HTTP Requests - What Are They

HTTP – HyperText Transfer Protocol was developed specifically for data transfer and web browsing. Each HTTP interaction looks like a communication between the user and the server: a person using the client makes a request (HTTP Requests) to the server, and the server gives an answer – for example, displays the site in the browser.

In fact, requests are some informational messages that the client sends to the server in order to perform some action. Each HTTP Request must have a URL and method, and the header (HTTP header) is the basis.

HTTP requests are filled with multiple text strings that are encoded in ASCII. Versions of HTTP/1.1 and earlier assumed the use of plain text data. In a more advanced version of HTTP / 2, textual information began to be divided into frames.

Structure of HTTP Requests

HTTP requests might look like this: GET HTTP/1.1

Here you can see that GET is used as the method, the access goes to the resource, and the HTTP/1.1 version is used as the protocol.

To make it clearer, let’s put it like this:

HTTP Requests - What Are They

Traditionally, queries have the following structure:

  1. Start line. Needed to describe a request or status. It reports the protocol version and other information. This can be the requested resource or a response code (for example, errors). The length is exactly one line.
  2. HTTP header. It looks like several lines of text that specify the request or describe the content of the message body.
  3. Empty line. It is needed to report the successful submission of the metadata for a particular request.
  4. Request body. It stores information about the request or the document that is sent in response to the request.

And now a little more detail.

Start line

The start line of an HTTP request includes three main components, the request method, its target, and the version of the data transfer protocol.

Method is a short word that specifies what to do with the requested resource. The most common methods are verbal (GET, PUT, or POST) or noun (HEAD, OPTIONS). GET, for example, lets the server know that the user needs some data, while POST means that the user sends data to the server.

The target of the request is actually a pointer to the URL the user wants. Consists of protocol, URL or IP address, path to a resource stored on the server. Also, the purpose of the request may include an indication of the port, request parameters.

The version of the communication protocol used. HTTP/1.1 and HTTP/2 versions are now common. The structure of the data following the start line depends on the protocol.

Note that other useful information can be stored in the start line. For example, User-Agent header – data about the user agent used, that is, the browser. Or Referer header – this refers to the URL from which the request came.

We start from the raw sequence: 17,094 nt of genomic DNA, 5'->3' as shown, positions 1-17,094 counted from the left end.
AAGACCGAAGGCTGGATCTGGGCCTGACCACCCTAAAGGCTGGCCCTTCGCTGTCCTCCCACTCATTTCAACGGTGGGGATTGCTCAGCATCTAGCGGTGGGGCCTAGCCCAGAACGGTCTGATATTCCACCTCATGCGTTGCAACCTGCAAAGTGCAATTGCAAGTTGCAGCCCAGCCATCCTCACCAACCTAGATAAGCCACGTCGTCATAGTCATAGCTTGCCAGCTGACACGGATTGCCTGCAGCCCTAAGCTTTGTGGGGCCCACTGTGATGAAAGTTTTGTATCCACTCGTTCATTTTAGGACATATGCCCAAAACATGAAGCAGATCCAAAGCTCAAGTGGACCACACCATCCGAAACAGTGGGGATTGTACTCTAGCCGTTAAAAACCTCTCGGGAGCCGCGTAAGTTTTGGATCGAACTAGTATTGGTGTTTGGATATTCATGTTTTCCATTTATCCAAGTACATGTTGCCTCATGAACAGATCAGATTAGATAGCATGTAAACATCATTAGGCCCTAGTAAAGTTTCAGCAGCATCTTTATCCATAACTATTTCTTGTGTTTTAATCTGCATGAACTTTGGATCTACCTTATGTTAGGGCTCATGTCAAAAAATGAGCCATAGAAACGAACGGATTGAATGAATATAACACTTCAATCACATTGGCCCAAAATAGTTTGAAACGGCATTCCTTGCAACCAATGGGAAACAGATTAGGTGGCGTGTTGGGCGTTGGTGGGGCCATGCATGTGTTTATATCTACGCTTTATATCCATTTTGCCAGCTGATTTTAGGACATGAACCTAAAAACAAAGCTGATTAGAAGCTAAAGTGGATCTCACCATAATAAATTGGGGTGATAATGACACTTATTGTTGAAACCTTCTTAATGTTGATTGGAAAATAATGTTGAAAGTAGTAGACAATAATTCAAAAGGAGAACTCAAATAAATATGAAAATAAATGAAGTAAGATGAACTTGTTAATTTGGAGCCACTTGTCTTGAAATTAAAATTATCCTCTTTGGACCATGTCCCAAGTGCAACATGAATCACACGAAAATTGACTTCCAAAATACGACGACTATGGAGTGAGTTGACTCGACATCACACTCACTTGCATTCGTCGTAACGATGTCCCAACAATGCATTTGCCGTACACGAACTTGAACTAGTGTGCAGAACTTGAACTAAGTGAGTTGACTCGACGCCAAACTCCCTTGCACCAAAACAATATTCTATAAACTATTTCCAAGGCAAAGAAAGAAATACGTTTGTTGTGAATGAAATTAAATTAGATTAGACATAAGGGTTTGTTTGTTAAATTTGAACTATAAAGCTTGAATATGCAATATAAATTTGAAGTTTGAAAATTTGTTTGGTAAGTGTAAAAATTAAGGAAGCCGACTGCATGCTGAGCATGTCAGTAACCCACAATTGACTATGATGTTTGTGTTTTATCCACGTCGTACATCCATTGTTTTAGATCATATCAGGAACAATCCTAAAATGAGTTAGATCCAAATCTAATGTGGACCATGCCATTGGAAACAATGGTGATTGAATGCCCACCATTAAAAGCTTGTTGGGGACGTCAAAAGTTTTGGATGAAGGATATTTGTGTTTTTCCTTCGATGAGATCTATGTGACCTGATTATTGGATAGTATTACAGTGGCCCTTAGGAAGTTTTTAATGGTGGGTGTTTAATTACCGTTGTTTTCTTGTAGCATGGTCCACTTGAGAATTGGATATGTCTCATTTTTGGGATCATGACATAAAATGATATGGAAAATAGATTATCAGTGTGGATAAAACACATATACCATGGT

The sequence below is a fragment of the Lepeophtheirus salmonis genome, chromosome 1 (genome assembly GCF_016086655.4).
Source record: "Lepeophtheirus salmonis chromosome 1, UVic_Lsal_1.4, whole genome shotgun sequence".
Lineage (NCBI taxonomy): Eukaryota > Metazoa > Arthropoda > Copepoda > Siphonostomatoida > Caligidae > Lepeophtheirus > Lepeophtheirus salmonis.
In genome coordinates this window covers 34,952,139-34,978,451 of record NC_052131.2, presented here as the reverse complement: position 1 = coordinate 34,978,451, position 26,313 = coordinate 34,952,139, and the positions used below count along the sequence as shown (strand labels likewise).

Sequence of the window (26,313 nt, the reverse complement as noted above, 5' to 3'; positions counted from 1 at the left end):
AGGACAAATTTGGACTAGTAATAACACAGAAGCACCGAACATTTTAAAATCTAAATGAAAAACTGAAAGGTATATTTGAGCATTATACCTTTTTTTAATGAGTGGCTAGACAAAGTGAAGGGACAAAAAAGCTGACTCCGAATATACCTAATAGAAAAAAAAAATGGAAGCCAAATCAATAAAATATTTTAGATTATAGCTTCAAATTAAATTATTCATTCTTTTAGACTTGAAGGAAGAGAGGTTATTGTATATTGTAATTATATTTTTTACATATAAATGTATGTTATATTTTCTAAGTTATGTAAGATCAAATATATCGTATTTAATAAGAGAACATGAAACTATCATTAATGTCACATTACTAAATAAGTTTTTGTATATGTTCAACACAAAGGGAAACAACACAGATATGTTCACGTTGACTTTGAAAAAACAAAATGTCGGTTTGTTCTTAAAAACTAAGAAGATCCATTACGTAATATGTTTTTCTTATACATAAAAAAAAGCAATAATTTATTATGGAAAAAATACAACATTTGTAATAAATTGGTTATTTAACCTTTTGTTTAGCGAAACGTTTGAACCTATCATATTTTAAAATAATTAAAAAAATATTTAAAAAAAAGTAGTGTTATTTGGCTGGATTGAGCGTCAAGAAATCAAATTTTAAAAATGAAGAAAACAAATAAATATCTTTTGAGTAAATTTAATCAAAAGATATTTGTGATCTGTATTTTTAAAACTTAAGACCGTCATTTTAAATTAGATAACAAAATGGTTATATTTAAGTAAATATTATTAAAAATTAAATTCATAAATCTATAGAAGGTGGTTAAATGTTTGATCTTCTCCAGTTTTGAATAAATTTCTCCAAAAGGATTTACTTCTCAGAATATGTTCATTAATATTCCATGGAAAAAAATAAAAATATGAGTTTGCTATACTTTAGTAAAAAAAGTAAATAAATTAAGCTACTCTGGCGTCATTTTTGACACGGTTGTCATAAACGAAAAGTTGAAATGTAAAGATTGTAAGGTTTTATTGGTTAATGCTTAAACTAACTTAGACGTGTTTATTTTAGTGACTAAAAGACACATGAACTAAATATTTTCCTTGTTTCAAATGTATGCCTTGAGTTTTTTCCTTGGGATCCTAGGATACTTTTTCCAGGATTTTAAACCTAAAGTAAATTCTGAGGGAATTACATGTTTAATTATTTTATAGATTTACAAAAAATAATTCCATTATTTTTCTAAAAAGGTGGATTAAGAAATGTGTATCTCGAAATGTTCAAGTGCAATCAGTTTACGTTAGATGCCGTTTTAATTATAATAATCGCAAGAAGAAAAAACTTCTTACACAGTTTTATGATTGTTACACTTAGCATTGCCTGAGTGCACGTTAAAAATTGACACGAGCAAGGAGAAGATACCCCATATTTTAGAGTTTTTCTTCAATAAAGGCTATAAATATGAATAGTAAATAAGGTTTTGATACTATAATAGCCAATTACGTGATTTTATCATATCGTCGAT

HTTP header

Headers look like a _name:value_ pair. The string is case insensitive, and the structure of the value is determined by the header. The header looks like one, sometimes extremely long line. Headers are used to send along with a request for more information and can belong to one of four categories.

Main headers are required for any types of messages and do not depend on the data that is planned to be transmitted.

Request headers – specify the parameters of the requested data or define parameters with information about the client making the request.

Response headers – they contain information about the server response.

Entity headers – allow you to describe the content of the message body.

Empty line

In fact, this line is not empty, it contains the CTRLF parameter, which marks the end of the header.

Request Body

Not all requests may have an HTTP request body. For example, for the GET, HEAD, DELETE, OPTIONS methods, the body is usually not needed. But for methods of the POST type, it is necessary – to send information to the server for updating, for example.

The request body is conventionally divided into two categories, single-resource and multi-resource. The first category includes request bodies, which consist of a single separate file with two headers: Content-Type and Content-Length.

Multi-resource bodies consist of several parts, each of which contains its own bit of information. These parts are related to HTML forms.

In addition to HTTP requests, there are also responses. But that’s a completely different story.

By Navid Anjum

Full-stack web developer and founder of Laravelaura. He makes his tutorials as simple as humanly possible and focuses on getting the students to the point where they can build projects independently.

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